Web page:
Responsible Business Conduct (RBC) as defined by the OECD Guidelines for Multinational Enterprises revolves around the key principle of due diligence, which means the responsibility of businesses to identify, prevent, mitigate, and report on risks related to their operations, products, and services. To highlight its importance and create a conversation around RBC, the Embassy of the Kingdom of the Netherlands launched the ‘Addendum on RBC Handbook on Doing Business in Sri Lanka’ yesterday in Colombo, Sri Lanka facilitated by the Citra Social Innovation Lab of the United Nations Development Programme (UNDP) in Sri Lanka, which saw the participation of high-level representatives followed by a dialogue around RBC in Sri Lanka’s context by expert panelists.
The Handbook on Doing Business in Sri Lanka provides guidance on RBC for entrepreneurs and businesses. Adhering to RBC standards is critical for exporters from Sri Lanka to the European Union and the Netherlands to stay competitive and retain access to EU markets. The Addendum compiles essential information to understand RBC, the frameworks, and actions supporting it, as well as step-by-step guidance on incorporating RBC in business operations and practices, managing risks, and accessing tools, guidelines, and relevant information.
Delivering the keynote speech at the event, Nanna Stolze of the International RBC Unit, Department for Market Regulation and Trade Policy, Ministry of Foreign Affairs, Netherlands, provided an overview of what RBC is in the Dutch context and why it is important.
Speaking at the event, Anouk Baron, Deputy Ambassador of the Embassy of the Kingdom of the Netherlands mentioned, “To survive and build a better future, the era of bigger is better, take, make, dispose and exponential growth should be replaced with a greater focus on quality, sustainability and a move towards understanding what footprint or impact a business creates throughout its entire supply chain. We have a choice, an opportunity but also an obligation to collectively deliver on that demand as citizens, consumers, producers and policy makers.” She also went on to highlight how the Embassy aims to support businesses in Sri Lanka to prepare and embrace the shift towards RBC.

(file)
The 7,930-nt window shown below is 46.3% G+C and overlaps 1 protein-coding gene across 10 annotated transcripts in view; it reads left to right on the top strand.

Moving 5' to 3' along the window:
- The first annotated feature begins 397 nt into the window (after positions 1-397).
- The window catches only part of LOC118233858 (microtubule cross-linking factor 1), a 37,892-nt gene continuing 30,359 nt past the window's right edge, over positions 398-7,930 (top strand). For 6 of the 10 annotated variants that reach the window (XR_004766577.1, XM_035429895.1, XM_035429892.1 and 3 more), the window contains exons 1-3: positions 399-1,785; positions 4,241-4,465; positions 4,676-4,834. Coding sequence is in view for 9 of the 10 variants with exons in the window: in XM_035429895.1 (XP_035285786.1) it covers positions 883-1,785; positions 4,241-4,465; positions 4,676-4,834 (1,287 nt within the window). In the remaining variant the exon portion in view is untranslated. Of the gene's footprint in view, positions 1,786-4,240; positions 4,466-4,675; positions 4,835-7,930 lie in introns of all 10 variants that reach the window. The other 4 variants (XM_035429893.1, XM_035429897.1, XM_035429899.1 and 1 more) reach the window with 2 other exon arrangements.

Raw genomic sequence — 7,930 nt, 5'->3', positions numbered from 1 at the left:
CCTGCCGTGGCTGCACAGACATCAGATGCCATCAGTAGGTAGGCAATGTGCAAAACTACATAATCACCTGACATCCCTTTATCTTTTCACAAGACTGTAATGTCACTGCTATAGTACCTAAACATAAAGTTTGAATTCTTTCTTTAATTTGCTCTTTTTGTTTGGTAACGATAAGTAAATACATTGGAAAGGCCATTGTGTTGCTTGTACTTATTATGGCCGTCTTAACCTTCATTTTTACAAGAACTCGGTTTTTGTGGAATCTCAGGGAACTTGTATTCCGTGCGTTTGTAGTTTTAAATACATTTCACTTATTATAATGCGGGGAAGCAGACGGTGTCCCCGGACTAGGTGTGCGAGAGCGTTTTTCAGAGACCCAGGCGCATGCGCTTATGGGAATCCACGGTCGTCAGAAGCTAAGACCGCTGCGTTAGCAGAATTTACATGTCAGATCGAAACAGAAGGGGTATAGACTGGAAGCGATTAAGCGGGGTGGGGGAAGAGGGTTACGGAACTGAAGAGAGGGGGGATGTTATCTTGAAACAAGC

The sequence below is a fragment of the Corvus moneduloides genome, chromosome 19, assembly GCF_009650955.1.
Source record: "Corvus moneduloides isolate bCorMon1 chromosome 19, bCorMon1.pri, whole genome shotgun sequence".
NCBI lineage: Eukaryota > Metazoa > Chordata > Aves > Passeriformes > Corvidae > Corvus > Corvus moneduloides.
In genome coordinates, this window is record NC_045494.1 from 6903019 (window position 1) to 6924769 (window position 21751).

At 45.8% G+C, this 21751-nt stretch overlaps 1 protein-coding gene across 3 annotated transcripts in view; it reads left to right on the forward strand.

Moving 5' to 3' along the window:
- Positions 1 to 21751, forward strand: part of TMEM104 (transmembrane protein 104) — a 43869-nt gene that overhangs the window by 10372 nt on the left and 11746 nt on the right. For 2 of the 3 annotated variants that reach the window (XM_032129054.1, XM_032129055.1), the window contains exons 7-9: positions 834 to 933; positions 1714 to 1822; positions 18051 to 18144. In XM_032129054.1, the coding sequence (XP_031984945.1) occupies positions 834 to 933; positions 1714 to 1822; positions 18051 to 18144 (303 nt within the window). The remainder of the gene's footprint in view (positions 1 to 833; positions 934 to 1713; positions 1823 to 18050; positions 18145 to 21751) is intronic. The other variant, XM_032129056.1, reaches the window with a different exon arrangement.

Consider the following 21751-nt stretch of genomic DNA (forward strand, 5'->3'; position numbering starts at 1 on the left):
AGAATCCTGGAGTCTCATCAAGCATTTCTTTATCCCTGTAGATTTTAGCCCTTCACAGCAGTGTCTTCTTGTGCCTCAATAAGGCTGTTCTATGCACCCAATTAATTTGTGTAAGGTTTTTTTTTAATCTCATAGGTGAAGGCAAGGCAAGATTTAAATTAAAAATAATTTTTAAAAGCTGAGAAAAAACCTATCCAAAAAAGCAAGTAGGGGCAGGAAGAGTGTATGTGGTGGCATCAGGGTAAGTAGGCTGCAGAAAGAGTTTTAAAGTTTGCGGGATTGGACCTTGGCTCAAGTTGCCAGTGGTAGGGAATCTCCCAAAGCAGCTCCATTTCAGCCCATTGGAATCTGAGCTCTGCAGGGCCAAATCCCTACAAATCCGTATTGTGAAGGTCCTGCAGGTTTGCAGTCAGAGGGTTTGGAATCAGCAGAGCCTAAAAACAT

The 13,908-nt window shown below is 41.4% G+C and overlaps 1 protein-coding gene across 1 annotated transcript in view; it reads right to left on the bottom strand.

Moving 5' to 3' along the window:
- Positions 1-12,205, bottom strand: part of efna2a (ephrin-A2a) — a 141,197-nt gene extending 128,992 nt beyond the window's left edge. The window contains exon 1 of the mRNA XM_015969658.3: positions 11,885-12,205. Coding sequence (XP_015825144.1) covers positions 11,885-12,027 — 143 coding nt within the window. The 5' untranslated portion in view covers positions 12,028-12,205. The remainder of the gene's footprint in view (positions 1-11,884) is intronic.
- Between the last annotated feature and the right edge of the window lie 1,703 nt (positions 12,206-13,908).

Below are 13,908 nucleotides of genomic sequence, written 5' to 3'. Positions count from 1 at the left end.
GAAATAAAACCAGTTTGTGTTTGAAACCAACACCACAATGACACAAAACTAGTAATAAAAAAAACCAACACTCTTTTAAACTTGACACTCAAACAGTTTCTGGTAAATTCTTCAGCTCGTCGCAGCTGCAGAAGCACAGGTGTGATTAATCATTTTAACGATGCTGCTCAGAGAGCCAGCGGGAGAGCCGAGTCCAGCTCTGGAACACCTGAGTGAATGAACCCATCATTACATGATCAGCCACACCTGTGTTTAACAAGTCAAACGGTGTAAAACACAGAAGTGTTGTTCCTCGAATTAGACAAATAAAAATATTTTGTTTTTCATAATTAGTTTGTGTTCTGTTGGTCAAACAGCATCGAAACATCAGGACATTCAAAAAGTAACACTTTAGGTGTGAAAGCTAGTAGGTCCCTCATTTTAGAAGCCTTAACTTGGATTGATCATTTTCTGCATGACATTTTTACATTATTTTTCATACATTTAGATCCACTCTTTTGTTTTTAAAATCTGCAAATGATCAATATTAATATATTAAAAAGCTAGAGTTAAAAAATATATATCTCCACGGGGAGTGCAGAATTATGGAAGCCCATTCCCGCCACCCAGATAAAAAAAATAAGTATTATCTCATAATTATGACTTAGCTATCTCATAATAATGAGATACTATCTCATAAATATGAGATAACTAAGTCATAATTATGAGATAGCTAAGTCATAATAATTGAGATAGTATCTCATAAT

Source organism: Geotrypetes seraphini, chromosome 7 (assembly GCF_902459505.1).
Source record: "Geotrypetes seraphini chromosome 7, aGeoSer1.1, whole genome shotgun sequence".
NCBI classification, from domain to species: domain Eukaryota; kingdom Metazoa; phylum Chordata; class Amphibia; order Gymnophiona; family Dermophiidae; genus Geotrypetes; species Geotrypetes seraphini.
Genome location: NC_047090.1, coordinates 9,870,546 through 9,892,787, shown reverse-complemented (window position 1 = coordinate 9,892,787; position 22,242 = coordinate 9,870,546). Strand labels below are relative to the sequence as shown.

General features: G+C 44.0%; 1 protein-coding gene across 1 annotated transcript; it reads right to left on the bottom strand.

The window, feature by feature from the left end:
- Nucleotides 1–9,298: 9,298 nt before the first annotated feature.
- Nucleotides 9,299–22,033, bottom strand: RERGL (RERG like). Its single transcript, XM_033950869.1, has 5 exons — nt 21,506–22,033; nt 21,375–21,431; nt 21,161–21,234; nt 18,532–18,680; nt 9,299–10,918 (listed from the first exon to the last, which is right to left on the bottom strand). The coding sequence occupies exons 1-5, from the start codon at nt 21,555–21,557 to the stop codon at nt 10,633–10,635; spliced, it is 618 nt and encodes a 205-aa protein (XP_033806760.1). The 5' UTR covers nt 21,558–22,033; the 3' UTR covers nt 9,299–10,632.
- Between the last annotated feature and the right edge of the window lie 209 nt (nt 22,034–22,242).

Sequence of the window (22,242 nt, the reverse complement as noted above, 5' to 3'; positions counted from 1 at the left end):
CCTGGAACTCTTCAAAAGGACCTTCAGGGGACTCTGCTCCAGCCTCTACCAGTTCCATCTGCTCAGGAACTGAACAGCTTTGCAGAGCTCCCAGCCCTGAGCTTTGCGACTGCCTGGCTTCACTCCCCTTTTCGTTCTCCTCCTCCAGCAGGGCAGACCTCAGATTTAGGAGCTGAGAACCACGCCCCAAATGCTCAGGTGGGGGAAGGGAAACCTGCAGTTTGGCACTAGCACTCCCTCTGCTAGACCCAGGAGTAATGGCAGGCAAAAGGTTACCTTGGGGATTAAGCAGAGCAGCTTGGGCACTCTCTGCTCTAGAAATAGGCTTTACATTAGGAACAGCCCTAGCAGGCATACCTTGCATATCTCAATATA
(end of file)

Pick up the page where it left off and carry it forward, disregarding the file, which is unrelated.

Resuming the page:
Highlighting the role of the Government of Sri Lanka, Chamindry Saparamadu, Director General of the Sustainable Development Council stated, “We have prioritized the private sector in our work at our institution and have developed a framework of private sector engagement on sustainability with a steering committee appointed to operationalize this framework with representatives from main business chambers. One of the main elements of this framework is promoting inclusive and sustainable business models through standardization, certification and reporting… Given that the Sri Lankan economy is predominantly based on SMEs, our approach is to see an industry-wide adoption of all these standards in a phased out approach to ensure a wider adoption of these standards”
The panel on Responsible Business Conducted consisted of sector experts including Shiran Fernando, Chief Economist of Ceylon Chamber of Commerce; Simrin Singh, Country Director of ILO Sri Lanka; Myanthi Peiris, Business and Human Rights National Specialist of UNDP Sri Lanka; Shehan Liyanage of SLYCAN Trust (GTE) Ltd and was moderated by Murali Kanapathy, Senior Programme and Operation Officer, Better Work Programme of ILO Sri Lanka.
The dialogue, which was facilitated by the Citra Social Innovation Lab, is a part of their wider service offerings to development partners. Citra uses human centered design approaches and innovation tools such as design thinking and systemic design to ensure holistic approaches to achieve the desired impact.